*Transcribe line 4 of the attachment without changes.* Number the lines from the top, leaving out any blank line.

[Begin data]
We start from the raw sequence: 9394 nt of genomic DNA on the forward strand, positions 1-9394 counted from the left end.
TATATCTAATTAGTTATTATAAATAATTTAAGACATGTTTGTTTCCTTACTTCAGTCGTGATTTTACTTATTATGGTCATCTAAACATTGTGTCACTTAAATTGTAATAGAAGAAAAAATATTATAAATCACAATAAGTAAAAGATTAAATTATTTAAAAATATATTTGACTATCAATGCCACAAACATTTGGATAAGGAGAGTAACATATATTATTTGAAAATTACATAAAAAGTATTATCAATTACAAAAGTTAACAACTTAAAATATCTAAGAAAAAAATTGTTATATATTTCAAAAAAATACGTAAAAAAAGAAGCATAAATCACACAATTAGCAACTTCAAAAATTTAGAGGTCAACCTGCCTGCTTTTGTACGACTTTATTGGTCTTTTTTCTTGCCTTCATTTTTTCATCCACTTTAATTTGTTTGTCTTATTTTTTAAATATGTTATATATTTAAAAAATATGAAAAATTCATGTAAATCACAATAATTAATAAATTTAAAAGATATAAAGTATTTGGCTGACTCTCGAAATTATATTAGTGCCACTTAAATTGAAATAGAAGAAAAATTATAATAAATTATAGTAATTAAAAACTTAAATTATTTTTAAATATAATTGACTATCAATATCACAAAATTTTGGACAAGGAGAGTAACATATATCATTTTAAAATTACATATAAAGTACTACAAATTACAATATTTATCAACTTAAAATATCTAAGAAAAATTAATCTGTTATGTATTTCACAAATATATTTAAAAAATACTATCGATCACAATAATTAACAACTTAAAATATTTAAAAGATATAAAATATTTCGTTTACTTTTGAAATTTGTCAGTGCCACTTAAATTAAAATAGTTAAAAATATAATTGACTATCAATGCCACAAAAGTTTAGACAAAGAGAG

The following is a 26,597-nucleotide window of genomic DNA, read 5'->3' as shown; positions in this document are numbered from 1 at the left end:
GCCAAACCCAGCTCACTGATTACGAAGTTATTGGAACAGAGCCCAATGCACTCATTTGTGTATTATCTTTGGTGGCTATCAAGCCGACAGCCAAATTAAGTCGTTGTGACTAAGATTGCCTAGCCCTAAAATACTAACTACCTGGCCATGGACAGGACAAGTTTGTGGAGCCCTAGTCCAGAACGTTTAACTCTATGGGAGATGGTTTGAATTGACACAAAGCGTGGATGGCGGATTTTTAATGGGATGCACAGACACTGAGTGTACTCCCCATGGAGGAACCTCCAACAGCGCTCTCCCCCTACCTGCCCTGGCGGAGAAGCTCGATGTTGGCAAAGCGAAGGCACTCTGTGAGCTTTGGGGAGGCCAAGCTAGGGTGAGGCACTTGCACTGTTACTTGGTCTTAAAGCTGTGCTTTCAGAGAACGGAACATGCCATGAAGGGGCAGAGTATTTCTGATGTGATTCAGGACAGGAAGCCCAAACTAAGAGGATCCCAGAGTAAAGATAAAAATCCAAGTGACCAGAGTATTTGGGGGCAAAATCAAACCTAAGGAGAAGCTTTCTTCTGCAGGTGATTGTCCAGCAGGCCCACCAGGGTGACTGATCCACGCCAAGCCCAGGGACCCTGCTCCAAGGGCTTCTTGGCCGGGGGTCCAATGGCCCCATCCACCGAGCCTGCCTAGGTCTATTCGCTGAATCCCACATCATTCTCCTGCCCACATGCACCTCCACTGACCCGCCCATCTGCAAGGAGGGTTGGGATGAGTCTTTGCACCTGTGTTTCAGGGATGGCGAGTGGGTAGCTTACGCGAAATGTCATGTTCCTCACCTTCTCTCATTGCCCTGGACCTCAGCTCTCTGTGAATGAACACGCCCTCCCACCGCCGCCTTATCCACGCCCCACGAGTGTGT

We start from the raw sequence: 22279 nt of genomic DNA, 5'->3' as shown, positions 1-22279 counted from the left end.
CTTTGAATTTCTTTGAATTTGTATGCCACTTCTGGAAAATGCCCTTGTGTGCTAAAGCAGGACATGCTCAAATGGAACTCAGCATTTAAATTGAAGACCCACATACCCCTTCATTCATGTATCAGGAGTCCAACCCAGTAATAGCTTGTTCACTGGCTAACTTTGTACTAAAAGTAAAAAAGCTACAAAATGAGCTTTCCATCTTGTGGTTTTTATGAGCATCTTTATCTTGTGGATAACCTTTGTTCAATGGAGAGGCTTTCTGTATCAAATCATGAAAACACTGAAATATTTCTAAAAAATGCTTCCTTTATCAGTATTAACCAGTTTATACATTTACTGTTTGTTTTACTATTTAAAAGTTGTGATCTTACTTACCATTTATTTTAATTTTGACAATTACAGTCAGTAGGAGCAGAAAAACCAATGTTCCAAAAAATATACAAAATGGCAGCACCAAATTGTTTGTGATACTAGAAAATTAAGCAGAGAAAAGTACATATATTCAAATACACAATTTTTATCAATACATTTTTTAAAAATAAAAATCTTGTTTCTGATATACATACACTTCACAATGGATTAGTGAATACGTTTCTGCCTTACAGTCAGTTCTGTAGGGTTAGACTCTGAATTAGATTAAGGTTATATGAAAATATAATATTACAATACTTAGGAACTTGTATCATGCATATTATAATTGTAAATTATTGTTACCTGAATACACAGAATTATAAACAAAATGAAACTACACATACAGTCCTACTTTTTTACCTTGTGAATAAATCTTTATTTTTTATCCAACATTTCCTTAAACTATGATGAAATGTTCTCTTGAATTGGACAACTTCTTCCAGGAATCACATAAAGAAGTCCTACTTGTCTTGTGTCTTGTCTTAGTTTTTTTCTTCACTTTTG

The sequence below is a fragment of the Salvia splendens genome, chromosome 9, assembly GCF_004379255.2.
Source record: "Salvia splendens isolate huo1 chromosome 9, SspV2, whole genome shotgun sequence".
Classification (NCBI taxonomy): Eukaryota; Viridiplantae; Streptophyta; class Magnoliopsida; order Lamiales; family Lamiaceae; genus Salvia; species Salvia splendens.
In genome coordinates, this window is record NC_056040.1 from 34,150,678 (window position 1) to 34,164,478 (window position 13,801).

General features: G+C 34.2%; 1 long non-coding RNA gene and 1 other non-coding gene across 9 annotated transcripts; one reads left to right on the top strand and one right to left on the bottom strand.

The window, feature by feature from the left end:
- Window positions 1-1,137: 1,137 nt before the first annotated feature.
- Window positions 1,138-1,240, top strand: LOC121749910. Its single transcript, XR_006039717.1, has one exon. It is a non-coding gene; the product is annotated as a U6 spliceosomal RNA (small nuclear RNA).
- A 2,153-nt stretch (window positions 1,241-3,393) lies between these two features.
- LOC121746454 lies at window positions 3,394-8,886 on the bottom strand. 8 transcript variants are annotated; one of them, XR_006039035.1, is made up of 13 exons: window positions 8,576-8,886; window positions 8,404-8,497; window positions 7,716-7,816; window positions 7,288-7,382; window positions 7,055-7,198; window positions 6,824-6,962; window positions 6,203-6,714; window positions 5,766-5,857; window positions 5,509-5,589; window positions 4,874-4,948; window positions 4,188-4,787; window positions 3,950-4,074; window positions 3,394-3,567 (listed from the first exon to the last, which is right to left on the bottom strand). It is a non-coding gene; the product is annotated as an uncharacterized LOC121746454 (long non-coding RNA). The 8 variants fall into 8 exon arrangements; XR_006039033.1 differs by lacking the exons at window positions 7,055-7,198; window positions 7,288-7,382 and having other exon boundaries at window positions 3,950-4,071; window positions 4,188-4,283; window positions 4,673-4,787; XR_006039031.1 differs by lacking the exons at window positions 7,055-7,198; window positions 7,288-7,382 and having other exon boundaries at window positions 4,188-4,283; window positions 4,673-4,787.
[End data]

GCCAAACCCAGCTCACTGATTACGAAGTTATTGGAACAGAGCCCAATGCACTCATTTGTGTATTATCTTTGGTGGCTATCAAGCCGACAGCCAAATTAAGTCGTTGTGACTAAGATTGCCTAGCCCTAAAATACTAACTACCTGGCCATGGACAGGACAAGTTTGTGGAGCCCTAGTCCAGAACGTTTAACTCTATGGGAGATGGTTTGAATTGACACAAAGCGTGGATGGCGGATTTTTAATGGGATGCACAGACACTGAGTGTACTCCCCATGGAGGAACCTCCAACAGCGCTCTCCCCCTACCTGCCCTGGCGGAGAAGCTCGATGTTGGCAAAGCGAAGGCACTCTGTGAGCTTTGGGGAGGCCAAGCTAGGGTGAGGCACTTGCACTGTTACTTGGTCTTAAAGCTGTGCTTTCAGAGAACGGAACATGCCATGAAGGGGCAGAGTATTTCTGATGTGATTCAGGACAGGAAGCCCAAACTAAGAGGATCCCAGAGTAAAGATAAAAATCCAAGTGACCAGAGTATTTGGGGGCAAAATCAAACCTAAGGAGAAGCTTTCTTCTGCAGGTGATTGTCCAGCAGGCCCACCAGGGTGACTGATCCACGCCAAGCCCAGGGACCCTGCTCCAAGGGCTTCTTGGCCGGGGGTCCAATGGCCCCATCCACCGAGCCTGCCTAGGTCTATTCGCTGAATCCCACATCATTCTCCTGCCCACATGCACCTCCACTGACCCGCCCATCTGCAAGGAGGGTTGGGATGAGTCTTTGCACCTGTGTTTCAGGGATGGCGAGTGGGTAGCTTACGCGAAATGTCATGTTCCTCACCTTCTCTCATTGCCCTGGACCTCAGCTCTCTGTGAATGAACACGCCCTCCCACCGCCGCCTTATCCACGCCCCACGAGTGTGT